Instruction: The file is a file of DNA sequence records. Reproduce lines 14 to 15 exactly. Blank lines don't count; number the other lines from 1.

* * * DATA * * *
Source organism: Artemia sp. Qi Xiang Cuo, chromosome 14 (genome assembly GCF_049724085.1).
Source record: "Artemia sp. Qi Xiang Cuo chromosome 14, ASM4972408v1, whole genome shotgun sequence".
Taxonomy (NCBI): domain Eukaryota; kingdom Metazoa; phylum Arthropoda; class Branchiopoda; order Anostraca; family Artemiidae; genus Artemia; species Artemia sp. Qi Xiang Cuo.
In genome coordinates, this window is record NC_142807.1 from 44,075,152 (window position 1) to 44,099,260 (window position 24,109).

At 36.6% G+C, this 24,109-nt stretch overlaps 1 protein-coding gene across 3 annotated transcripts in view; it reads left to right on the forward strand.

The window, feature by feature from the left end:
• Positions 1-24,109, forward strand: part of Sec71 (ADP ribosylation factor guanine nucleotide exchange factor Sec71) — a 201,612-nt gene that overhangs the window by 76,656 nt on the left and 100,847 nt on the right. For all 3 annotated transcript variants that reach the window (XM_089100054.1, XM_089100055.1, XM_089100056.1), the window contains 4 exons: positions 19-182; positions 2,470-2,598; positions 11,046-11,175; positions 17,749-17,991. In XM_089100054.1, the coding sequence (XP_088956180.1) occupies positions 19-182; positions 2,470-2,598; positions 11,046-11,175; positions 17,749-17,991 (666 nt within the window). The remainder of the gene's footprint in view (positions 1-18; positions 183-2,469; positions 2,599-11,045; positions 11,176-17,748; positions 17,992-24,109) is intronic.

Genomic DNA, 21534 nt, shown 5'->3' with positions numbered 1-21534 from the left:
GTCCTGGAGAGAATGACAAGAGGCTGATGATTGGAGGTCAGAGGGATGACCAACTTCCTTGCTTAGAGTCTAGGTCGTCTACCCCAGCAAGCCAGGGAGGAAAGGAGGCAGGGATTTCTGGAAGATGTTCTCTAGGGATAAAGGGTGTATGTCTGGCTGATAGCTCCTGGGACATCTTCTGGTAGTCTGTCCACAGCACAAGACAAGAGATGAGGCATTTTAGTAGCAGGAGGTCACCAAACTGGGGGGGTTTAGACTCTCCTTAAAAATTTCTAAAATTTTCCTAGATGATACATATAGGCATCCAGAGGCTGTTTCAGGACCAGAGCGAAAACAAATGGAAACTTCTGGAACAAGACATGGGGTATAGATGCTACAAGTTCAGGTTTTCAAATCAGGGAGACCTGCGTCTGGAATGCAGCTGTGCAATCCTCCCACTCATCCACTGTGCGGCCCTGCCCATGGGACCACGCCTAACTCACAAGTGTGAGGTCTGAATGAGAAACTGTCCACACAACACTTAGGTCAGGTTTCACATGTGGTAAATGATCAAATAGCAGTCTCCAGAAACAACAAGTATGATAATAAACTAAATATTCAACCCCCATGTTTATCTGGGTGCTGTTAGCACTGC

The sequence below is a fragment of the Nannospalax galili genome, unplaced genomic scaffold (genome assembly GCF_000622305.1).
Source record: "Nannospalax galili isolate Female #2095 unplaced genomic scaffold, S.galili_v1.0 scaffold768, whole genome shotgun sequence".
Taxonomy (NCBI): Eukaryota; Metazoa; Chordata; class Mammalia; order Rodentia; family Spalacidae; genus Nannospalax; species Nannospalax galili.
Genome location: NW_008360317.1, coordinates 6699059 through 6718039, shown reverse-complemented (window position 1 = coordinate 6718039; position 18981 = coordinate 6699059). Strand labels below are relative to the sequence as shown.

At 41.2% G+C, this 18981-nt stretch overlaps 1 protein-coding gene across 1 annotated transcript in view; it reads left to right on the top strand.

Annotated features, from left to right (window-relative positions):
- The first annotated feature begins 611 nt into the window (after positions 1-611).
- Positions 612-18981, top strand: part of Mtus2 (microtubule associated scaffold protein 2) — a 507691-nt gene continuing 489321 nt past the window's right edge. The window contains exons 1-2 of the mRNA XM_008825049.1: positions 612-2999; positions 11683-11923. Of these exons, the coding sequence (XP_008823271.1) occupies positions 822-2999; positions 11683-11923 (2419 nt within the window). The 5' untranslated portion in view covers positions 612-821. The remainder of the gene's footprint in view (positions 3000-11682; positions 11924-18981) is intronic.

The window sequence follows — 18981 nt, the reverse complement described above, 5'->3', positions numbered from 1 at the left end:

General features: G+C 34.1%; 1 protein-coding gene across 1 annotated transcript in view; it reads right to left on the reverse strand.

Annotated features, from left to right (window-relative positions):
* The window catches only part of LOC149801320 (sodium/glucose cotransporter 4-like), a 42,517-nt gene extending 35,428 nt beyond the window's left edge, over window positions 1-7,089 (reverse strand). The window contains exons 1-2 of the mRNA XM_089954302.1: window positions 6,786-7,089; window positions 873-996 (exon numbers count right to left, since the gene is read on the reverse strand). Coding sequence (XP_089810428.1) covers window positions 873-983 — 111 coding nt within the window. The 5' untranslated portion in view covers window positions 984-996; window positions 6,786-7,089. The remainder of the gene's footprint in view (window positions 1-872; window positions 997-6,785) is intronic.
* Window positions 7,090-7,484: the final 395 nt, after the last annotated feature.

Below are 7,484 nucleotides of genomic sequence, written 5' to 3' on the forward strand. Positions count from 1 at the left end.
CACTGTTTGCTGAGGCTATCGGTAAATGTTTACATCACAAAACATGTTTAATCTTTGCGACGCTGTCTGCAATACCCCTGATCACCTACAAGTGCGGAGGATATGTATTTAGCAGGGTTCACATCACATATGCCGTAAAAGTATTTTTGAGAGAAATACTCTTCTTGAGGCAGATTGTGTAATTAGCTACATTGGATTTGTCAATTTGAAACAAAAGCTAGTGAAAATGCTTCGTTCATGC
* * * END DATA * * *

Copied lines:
At 41.2% G+C, this 18981-nt stretch overlaps 1 protein-coding gene across 1 annotated transcript in view; it reads left to right on the top strand.

Annotated features, from left to right (window-relative positions):